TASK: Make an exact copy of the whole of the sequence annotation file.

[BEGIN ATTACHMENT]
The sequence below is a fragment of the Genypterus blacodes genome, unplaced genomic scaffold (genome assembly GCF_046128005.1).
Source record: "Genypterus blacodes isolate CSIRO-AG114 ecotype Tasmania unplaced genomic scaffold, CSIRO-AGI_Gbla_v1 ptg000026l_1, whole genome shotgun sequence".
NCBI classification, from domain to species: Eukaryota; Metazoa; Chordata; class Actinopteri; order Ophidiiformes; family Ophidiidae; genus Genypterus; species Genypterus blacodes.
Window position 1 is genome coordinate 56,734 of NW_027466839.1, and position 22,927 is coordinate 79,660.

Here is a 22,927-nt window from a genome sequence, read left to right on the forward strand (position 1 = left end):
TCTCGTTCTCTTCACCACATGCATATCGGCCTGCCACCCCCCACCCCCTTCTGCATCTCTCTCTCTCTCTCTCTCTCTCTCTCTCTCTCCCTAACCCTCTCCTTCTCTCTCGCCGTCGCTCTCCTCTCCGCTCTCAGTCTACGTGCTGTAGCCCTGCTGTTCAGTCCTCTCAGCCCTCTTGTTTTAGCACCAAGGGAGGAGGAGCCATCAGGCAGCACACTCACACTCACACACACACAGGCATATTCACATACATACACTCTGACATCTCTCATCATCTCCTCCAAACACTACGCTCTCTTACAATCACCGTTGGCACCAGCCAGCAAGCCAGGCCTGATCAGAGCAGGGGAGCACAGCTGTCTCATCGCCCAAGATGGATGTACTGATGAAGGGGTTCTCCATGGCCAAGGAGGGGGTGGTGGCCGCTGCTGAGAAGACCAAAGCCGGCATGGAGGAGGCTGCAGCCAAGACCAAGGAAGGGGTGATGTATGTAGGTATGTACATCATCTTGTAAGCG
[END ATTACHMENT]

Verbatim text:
The sequence below is a fragment of the Genypterus blacodes genome, unplaced genomic scaffold (genome assembly GCF_046128005.1).
Source record: "Genypterus blacodes isolate CSIRO-AG114 ecotype Tasmania unplaced genomic scaffold, CSIRO-AGI_Gbla_v1 ptg000026l_1, whole genome shotgun sequence".
NCBI classification, from domain to species: Eukaryota; Metazoa; Chordata; class Actinopteri; order Ophidiiformes; family Ophidiidae; genus Genypterus; species Genypterus blacodes.
Window position 1 is genome coordinate 56,734 of NW_027466839.1, and position 22,927 is coordinate 79,660.

Here is a 22,927-nt window from a genome sequence, read left to right on the forward strand (position 1 = left end):
TCTCGTTCTCTTCACCACATGCATATCGGCCTGCCACCCCCCACCCCCTTCTGCATCTCTCTCTCTCTCTCTCTCTCTCTCTCTCTCTCCCTAACCCTCTCCTTCTCTCTCGCCGTCGCTCTCCTCTCCGCTCTCAGTCTACGTGCTGTAGCCCTGCTGTTCAGTCCTCTCAGCCCTCTTGTTTTAGCACCAAGGGAGGAGGAGCCATCAGGCAGCACACTCACACTCACACACACACAGGCATATTCACATACATACACTCTGACATCTCTCATCATCTCCTCCAAACACTACGCTCTCTTACAATCACCGTTGGCACCAGCCAGCAAGCCAGGCCTGATCAGAGCAGGGGAGCACAGCTGTCTCATCGCCCAAGATGGATGTACTGATGAAGGGGTTCTCCATGGCCAAGGAGGGGGTGGTGGCCGCTGCTGAGAAGACCAAAGCCGGCATGGAGGAGGCTGCAGCCAAGACCAAGGAAGGGGTGATGTATGTAGGTATGTACATCATCTTGTAAGCG